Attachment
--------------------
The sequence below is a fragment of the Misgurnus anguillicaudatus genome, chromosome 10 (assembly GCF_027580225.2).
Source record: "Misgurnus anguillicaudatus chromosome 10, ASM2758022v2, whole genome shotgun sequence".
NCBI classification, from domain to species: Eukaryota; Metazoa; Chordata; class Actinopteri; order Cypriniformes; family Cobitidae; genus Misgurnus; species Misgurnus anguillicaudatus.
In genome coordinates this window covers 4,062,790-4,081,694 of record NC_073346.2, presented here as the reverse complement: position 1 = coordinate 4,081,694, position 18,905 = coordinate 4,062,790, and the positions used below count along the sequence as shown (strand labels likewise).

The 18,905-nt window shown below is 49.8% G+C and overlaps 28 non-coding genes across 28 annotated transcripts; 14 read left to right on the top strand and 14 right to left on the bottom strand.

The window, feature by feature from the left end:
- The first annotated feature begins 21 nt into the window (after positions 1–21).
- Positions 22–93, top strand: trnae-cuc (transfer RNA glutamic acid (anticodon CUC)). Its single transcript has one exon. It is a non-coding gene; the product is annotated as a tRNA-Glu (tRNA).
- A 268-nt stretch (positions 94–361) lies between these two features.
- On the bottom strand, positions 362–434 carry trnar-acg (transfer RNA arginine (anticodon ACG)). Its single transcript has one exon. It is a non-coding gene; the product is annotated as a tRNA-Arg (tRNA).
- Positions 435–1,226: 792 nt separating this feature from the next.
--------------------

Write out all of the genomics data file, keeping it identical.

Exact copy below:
The sequence below is a fragment of the Misgurnus anguillicaudatus genome, chromosome 10 (assembly GCF_027580225.2).
Source record: "Misgurnus anguillicaudatus chromosome 10, ASM2758022v2, whole genome shotgun sequence".
NCBI classification, from domain to species: Eukaryota; Metazoa; Chordata; class Actinopteri; order Cypriniformes; family Cobitidae; genus Misgurnus; species Misgurnus anguillicaudatus.
In genome coordinates this window covers 4,062,790-4,081,694 of record NC_073346.2, presented here as the reverse complement: position 1 = coordinate 4,081,694, position 18,905 = coordinate 4,062,790, and the positions used below count along the sequence as shown (strand labels likewise).

The 18,905-nt window shown below is 49.8% G+C and overlaps 28 non-coding genes across 28 annotated transcripts; 14 read left to right on the top strand and 14 right to left on the bottom strand.

The window, feature by feature from the left end:
- The first annotated feature begins 21 nt into the window (after positions 1–21).
- Positions 22–93, top strand: trnae-cuc (transfer RNA glutamic acid (anticodon CUC)). Its single transcript has one exon. It is a non-coding gene; the product is annotated as a tRNA-Glu (tRNA).
- A 268-nt stretch (positions 94–361) lies between these two features.
- On the bottom strand, positions 362–434 carry trnar-acg (transfer RNA arginine (anticodon ACG)). Its single transcript has one exon. It is a non-coding gene; the product is annotated as a tRNA-Arg (tRNA).
- Positions 435–1,226: 792 nt separating this feature from the next.